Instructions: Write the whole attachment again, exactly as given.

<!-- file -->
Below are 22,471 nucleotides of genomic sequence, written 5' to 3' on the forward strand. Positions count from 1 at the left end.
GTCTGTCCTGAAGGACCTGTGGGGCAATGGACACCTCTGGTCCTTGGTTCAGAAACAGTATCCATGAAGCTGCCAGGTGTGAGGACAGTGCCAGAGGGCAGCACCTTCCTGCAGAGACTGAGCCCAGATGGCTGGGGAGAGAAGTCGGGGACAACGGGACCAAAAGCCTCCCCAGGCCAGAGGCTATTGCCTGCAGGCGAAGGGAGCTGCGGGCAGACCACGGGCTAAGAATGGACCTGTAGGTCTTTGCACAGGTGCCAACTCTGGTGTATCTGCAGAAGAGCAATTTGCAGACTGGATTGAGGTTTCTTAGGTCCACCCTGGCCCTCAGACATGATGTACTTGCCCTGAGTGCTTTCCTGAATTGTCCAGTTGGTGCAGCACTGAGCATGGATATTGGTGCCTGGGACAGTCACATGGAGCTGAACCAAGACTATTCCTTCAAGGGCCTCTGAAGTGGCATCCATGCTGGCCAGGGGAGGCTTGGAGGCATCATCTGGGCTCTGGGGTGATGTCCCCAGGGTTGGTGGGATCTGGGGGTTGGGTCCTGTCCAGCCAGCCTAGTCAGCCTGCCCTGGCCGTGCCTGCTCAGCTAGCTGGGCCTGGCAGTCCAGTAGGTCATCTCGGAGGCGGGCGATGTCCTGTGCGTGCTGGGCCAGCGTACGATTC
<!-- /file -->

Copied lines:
Below are 22,471 nucleotides of genomic sequence, written 5' to 3' on the forward strand. Positions count from 1 at the left end.
GTCTGTCCTGAAGGACCTGTGGGGCAATGGACACCTCTGGTCCTTGGTTCAGAAACAGTATCCATGAAGCTGCCAGGTGTGAGGACAGTGCCAGAGGGCAGCACCTTCCTGCAGAGACTGAGCCCAGATGGCTGGGGAGAGAAGTCGGGGACAACGGGACCAAAAGCCTCCCCAGGCCAGAGGCTATTGCCTGCAGGCGAAGGGAGCTGCGGGCAGACCACGGGCTAAGAATGGACCTGTAGGTCTTTGCACAGGTGCCAACTCTGGTGTATCTGCAGAAGAGCAATTTGCAGACTGGATTGAGGTTTCTTAGGTCCACCCTGGCCCTCAGACATGATGTACTTGCCCTGAGTGCTTTCCTGAATTGTCCAGTTGGTGCAGCACTGAGCATGGATATTGGTGCCTGGGACAGTCACATGGAGCTGAACCAAGACTATTCCTTCAAGGGCCTCTGAAGTGGCATCCATGCTGGCCAGGGGAGGCTTGGAGGCATCATCTGGGCTCTGGGGTGATGTCCCCAGGGTTGGTGGGATCTGGGGGTTGGGTCCTGTCCAGCCAGCCTAGTCAGCCTGCCCTGGCCGTGCCTGCTCAGCTAGCTGGGCCTGGCAGTCCAGTAGGTCATCTCGGAGGCGGGCGATGTCCTGTGCGTGCTGGGCCAGCGTACGATTC